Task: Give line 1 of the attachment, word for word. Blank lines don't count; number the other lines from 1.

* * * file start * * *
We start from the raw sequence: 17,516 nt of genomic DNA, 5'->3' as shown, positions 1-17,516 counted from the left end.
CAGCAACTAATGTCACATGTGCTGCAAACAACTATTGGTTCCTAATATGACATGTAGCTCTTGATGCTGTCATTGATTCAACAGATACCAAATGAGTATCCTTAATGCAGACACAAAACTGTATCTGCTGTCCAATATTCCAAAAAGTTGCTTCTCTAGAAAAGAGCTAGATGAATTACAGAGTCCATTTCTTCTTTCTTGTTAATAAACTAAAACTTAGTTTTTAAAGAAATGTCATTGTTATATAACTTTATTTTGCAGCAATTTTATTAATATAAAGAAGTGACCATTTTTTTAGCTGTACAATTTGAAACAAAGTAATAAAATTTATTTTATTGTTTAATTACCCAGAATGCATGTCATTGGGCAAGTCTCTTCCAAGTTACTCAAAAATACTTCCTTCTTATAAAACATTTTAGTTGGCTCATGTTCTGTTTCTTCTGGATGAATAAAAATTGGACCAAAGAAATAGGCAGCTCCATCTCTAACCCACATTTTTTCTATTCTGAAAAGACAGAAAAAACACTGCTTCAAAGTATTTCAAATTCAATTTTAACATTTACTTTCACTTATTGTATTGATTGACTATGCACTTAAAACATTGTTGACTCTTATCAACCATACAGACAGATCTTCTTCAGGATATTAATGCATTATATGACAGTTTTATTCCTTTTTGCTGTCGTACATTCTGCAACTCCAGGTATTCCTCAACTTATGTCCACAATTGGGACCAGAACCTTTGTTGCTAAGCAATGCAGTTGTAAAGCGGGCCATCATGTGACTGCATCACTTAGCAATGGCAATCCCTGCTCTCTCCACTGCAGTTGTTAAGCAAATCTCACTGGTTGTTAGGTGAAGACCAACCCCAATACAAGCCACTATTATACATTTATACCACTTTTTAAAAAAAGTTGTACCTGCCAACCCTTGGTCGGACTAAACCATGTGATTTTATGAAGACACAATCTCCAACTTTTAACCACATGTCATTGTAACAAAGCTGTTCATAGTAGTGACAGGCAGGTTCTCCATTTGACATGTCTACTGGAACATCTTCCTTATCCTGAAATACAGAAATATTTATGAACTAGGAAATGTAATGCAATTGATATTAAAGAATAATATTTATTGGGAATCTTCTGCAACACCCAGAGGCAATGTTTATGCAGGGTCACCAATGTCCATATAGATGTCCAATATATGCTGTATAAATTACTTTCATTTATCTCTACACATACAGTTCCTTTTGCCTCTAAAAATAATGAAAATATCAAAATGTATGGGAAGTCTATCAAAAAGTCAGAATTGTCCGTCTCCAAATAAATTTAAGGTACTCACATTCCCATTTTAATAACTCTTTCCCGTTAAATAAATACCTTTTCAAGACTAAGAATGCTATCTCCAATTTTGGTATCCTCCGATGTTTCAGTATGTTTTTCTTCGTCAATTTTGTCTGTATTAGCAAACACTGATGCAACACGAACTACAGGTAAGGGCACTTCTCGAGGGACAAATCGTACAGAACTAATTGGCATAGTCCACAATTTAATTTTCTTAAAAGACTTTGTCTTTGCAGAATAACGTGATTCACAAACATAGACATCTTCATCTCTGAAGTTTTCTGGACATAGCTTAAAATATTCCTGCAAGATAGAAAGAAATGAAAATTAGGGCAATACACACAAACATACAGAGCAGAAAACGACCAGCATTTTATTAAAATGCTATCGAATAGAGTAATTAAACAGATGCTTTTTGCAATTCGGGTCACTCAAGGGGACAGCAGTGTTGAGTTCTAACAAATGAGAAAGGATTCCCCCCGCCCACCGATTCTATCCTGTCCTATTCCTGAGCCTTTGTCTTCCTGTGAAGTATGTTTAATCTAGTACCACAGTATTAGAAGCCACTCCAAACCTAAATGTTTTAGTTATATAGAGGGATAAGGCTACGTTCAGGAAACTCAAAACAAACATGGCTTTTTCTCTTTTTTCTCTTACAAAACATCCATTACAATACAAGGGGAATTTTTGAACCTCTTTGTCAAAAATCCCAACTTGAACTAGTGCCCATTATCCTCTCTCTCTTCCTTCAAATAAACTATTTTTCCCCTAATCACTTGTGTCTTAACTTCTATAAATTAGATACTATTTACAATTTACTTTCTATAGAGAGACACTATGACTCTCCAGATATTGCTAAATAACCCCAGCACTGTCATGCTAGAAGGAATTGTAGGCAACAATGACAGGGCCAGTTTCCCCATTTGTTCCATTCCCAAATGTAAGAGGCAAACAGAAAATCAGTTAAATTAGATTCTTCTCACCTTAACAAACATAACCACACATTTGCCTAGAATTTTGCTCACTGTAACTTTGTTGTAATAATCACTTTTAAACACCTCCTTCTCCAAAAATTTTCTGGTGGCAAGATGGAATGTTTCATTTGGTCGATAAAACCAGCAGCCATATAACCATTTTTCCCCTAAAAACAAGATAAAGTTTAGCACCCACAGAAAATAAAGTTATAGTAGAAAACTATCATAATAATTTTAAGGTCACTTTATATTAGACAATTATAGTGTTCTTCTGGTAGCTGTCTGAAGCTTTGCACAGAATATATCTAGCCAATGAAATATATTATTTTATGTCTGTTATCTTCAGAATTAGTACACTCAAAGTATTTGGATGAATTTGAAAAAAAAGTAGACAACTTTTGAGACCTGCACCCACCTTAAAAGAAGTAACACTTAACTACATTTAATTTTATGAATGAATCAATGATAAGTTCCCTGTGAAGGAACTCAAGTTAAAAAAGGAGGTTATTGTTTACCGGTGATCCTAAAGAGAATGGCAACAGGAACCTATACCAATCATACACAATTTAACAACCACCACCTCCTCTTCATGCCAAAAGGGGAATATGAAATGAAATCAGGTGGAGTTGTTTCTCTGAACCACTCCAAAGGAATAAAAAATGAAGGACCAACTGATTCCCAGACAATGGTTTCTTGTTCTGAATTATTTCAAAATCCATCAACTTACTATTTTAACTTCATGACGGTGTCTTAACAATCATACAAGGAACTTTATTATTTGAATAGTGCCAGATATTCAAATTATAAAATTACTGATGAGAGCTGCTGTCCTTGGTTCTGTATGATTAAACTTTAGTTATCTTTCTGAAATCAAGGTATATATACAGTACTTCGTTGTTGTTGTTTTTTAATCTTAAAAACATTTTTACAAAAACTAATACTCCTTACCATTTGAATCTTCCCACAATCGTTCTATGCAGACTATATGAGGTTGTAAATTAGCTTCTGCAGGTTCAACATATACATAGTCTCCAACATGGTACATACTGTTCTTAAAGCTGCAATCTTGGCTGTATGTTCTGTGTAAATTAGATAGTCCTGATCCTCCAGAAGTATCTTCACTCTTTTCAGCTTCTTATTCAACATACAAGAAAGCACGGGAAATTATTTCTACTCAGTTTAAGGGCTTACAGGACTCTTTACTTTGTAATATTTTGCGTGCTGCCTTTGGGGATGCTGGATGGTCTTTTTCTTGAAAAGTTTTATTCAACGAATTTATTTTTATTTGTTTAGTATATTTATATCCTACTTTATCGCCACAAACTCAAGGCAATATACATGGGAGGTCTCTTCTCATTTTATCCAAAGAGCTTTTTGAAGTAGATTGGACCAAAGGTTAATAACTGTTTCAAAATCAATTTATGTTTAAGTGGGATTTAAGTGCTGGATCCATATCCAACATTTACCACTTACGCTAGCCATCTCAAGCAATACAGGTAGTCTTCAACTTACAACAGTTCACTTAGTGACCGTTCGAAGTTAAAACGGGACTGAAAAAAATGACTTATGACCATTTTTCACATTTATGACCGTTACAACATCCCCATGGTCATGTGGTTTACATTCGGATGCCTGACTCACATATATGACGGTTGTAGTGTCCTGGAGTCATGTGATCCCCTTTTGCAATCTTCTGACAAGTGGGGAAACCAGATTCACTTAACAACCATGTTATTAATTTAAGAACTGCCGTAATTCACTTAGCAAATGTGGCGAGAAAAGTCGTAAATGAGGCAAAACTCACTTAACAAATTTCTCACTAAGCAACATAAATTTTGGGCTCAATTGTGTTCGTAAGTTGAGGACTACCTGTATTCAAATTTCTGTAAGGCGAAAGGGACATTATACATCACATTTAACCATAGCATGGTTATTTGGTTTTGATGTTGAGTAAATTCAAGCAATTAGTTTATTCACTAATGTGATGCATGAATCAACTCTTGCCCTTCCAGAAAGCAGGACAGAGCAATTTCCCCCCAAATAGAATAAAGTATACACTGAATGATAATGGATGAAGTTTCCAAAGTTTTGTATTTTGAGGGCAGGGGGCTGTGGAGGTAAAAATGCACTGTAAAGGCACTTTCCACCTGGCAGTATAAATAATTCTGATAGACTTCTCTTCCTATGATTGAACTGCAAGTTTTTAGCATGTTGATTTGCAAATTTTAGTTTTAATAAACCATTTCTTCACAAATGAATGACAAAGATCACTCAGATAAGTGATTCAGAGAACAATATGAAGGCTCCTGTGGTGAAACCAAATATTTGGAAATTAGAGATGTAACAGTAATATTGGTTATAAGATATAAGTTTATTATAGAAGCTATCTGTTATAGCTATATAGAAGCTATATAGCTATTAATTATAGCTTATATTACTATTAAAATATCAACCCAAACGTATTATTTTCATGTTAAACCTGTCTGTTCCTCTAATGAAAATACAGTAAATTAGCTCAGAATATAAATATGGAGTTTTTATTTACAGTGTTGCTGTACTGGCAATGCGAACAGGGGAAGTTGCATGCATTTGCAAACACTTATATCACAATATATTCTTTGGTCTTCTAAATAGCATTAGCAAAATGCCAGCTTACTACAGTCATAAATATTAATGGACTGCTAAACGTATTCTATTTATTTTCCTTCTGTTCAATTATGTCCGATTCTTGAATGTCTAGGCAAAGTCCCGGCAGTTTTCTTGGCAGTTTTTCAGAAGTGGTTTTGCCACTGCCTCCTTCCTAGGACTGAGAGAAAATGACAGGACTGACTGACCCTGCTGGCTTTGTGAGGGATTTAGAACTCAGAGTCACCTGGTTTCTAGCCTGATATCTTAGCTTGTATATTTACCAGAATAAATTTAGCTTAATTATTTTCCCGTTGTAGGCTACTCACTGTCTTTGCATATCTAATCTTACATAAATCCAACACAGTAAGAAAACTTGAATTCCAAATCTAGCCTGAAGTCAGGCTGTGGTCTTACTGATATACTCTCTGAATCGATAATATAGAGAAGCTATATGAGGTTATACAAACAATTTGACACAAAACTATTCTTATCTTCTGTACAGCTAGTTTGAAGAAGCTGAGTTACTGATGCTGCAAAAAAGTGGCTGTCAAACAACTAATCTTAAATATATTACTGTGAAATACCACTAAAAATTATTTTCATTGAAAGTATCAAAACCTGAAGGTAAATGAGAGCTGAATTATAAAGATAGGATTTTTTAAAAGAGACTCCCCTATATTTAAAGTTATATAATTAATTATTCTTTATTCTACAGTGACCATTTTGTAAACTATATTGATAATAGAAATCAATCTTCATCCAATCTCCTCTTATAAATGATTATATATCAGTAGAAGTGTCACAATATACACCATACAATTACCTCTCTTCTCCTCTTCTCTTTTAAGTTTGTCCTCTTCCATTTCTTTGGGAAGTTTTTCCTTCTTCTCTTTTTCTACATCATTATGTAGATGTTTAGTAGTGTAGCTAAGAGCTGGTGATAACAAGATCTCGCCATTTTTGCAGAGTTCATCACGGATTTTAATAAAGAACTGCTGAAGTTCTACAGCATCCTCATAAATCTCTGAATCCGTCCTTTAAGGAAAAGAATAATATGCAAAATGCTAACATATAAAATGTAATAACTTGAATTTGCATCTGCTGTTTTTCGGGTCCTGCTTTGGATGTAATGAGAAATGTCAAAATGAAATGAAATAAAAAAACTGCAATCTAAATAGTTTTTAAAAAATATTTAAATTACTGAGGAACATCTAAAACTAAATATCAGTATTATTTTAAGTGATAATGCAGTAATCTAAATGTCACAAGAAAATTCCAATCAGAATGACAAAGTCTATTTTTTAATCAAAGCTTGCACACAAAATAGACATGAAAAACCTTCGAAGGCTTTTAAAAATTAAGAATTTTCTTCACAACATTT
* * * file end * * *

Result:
We start from the raw sequence: 17,516 nt of genomic DNA, 5'->3' as shown, positions 1-17,516 counted from the left end.